2016 venizelos chair lecture
On Thursday, March 10, The American College of Greece was honored to welcome Professor Lou Ureneck on campus as the 2016 Eleftherios Venizelos Chair Lecturer. The presentation was held in a packed Upper Level Library, amidst an audience eager to listen to Ureneck tell the story of one of the most horrible moments the world has encountered: The Smyrna catastrophe.
President Horner welcomed the audience to this year’s lecture, in the context of celebrating the College’s 140 years of educational life and its roots from Smyrna, and introduced Lou Ureneck as a talented storyteller with a greatly significant interpretation of historical events.
Professor Lou Ureneck, with a past in journalism and writing, is head of the Department of Journalism at the Boston University, a valued student exchange partner institution of ACG. But there’s more to this bond than an impeccable cooperation between two institutions; Professor Ureneck’s latest book, The Great Fire: A Narrative of Courage and Faith tells a tale intrinsically related to the ACG legacy: the story of people who made an incredible difference during the Asia Minor catastrophe. Such is the story of our very own Minnie Mills, a hero in Ureneck’s book, and a role-model throughout our history.
The speaker thanked the attendants, and shared that he was intimidated to talk about the Smyrna catastrophe in Greece, to an audience so closely related to Asia Minor. On the contrary, though, his speech was deeply insightful and took the audience on a vivid trip down the path of time to the events of the Smyrna catastrophe. Showcasing remarkable story-telling and narrative skill, the speaker brought the fateful events of ’22 to life.
Connecting the dots
The American College of Greece, established in the Armenian district of Smyrna in 1875 as the American Collegiate Institute for Girls, found itself in the eye of the storm as the frightful events of September 1922 unfolded, changing the course of history for thousands upon thousands of people. Henry Morgenthau, who served as the American Ambassador to the Ottoman Empire during the First World War said of the Smyrna catastrophe, “I am confident that the whole history of the human race contains no such horrible event as this.”
Minnie Mills, a missionary and teacher at our school, was “a strong, stout, and determined woman, as events would show,” said Ureneck. And so they did, as when the Turkish army set the Armenian section of the city ablaze, Mills opened the gates of the American Collegiate Institute, offering shelter to 1,200 refugees who flooded the courtyard.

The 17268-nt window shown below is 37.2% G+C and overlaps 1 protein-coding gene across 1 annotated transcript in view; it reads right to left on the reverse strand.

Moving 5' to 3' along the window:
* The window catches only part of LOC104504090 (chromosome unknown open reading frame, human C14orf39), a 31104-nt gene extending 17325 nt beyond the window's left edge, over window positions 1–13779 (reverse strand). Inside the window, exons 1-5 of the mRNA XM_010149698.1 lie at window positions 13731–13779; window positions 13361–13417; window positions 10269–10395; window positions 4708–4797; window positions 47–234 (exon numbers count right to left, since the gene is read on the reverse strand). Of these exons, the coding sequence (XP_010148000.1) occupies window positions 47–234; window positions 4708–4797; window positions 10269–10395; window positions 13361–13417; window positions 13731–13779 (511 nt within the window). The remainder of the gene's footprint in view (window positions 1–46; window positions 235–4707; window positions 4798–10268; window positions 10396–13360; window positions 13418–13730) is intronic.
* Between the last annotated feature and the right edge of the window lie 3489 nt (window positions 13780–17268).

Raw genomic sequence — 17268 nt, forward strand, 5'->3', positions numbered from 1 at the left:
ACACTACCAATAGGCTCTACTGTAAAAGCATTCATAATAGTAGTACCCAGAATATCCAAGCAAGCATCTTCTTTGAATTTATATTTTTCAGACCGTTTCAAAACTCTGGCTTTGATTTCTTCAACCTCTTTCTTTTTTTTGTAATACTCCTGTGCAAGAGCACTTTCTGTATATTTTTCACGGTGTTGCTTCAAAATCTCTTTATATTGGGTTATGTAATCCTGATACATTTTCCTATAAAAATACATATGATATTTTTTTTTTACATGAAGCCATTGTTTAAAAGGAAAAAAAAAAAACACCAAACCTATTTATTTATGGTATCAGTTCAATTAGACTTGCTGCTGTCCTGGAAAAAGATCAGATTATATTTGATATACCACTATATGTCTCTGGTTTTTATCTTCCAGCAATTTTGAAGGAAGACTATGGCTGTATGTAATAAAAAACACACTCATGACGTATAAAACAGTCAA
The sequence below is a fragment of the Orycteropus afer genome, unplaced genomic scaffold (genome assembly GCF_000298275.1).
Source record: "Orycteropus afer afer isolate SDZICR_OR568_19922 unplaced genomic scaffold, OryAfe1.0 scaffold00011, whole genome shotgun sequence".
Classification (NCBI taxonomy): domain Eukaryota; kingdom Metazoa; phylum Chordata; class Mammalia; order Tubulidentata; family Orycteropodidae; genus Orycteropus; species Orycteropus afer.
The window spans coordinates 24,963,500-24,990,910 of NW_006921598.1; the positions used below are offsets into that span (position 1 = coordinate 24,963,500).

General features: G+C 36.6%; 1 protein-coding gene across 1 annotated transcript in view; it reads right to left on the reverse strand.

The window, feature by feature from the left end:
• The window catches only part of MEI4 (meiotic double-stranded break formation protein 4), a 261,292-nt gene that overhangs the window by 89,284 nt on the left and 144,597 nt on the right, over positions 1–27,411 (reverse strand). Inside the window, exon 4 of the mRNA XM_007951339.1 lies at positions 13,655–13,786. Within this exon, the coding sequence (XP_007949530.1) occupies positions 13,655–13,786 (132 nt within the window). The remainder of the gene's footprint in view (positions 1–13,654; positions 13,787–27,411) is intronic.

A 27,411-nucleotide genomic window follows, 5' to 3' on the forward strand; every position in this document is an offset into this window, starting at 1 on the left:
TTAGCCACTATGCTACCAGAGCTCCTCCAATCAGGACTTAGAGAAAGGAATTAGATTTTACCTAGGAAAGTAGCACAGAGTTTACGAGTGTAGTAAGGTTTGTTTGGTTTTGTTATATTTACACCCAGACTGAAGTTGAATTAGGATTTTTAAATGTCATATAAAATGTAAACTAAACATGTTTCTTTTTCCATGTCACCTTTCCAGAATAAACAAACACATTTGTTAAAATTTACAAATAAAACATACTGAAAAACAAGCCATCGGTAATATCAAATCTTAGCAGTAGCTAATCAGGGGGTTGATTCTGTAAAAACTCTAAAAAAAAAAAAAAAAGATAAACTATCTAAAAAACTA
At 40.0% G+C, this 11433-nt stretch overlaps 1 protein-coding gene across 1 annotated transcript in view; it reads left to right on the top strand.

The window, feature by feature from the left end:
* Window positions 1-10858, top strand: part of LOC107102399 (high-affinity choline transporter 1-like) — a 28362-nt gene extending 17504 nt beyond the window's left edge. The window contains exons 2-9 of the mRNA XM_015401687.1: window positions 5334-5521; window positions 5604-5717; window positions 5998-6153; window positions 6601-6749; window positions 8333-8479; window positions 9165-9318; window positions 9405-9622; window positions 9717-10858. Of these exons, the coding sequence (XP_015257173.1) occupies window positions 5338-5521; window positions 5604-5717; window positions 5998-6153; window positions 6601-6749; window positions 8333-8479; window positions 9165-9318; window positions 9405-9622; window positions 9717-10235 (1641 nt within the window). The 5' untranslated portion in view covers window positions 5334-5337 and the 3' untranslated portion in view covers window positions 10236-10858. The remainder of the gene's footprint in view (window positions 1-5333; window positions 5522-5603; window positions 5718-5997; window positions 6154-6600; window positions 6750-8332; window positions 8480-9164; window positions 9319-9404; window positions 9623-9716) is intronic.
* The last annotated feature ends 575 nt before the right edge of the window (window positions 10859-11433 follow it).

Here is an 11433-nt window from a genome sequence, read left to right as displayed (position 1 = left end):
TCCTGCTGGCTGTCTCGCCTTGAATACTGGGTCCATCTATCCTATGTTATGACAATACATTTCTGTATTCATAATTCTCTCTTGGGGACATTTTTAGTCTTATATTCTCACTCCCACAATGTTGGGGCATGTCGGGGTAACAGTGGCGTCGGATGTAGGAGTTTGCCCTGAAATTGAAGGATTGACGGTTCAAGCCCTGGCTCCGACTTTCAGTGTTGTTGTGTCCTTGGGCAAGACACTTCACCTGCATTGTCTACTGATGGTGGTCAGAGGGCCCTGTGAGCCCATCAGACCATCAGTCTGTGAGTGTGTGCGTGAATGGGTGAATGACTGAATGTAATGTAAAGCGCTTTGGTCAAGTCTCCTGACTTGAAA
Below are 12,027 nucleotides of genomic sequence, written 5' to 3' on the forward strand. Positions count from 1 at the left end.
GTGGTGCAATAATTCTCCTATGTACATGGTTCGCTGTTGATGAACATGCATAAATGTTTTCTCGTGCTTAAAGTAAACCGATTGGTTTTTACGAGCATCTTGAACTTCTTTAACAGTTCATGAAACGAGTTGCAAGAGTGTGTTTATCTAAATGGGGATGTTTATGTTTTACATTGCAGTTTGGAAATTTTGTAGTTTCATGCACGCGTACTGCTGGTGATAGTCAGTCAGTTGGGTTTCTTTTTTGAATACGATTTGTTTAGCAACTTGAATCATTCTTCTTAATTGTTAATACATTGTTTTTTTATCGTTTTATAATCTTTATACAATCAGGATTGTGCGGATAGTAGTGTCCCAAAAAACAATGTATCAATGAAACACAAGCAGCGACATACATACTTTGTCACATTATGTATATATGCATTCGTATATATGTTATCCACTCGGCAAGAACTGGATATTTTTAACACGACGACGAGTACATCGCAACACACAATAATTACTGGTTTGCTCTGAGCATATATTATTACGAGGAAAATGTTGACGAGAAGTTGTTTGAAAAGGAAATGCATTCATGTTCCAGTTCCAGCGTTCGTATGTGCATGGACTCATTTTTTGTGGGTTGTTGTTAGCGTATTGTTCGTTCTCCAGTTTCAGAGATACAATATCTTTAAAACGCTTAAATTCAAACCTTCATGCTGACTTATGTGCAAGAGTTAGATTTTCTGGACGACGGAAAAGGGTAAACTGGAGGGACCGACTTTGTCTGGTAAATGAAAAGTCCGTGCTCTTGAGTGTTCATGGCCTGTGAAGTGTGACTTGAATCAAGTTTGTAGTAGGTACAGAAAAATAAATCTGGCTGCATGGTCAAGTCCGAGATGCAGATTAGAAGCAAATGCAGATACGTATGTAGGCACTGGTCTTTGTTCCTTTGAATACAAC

As dark days went by, Smyrna – a once beautiful, cosmopolitan, and tolerant city – was reduced to piles of bodies amidst the rubble of fallen buildings. Escape was almost impossible for survivors, as they were barely able to navigate the remnants of their land through the thick smoke of a fire that burned for days. Flailing in the chaos, the civilians were “exposed to the full wrath and brutality of the Turkish Army,” said Ureneck. “It was like the sacking of a medieval city… A hellish, hellish scene.”
Tens of thousands of people tried to escape a living nightmare, running from the flames only to reach a waterfront so packed that many suffocated. The fire raged on and burned so hellishly hot, that sails on ships in the harbor were ignited. “It was the biggest story in the world,” Ureneck said, “and everyone wondered why no one would help.” Responding to a later question from the audience, the speaker added that “It was a cold-blooded, strategic decision of the great powers to be on the winning side of the Turkish nationalists.”
On Telling the Story
The speaker explained his decision to narrate history through the stories of individuals, not nations; to select – out of thousands – the characters who would be his heroes, and to show that one individual can change the course of history. Individuals such as the unlikely hero Asa Jennings, a missionary who joined forces with U.S. Lt. Commander Haulsey Powell and Greek Captain Giannis Theofanidis, and took matters into their own hands, saving over 250,000 people from Smyrna, many of whom found safety upon reaching the shores of Lesvos. People needed help all along the Aegean coast however, and Jennings continued on his mission to lead a useful life – ultimately being credited with saving over one million lives.
“As an American, I found an American story – but this story belongs to the survivors,” said Ureneck, and added that “ACG is an heir to these memories as an establishment of knowledge, understanding, and tolerance.”
Challenging The Narratives
Ureneck discussed the powerful way in which trauma and violence move down through generations, from artifacts and memories, to stories retold by families. Of course, the stories told by the survivors are always different from those told by the aggregators. Minnie Mills was a key figure in how the events in Smyrna were recorded in history. Her testimony was of great importance in defining the truth of what happened, in what turned out to be a very controversial historical narrative.
In an engaging conversation that was held after the lecture, a member of the audience asked, “Does history do justice to the victims?” to which Ureneck replied was an unanswerable question, mentioning however that there are newly-emerging voices of Turkish historians who are questioning the dominant narrative in Turkey.
The Turkish was a narrative of victory, said Ureneck, while the Greek and Armenian narrative was one of disaster. Therefore, following the route of events that led to the Smyrna catastrophe is extremely challenging. Sharing a story from his past, Ureneck offered the crystal-clear metaphor of criminal court, in regard to the narratives of history: There are two sides, with the same facts, presenting different stories. One is of guilt, and the other is of innocence. Beyond that, it is up to the jury to decide.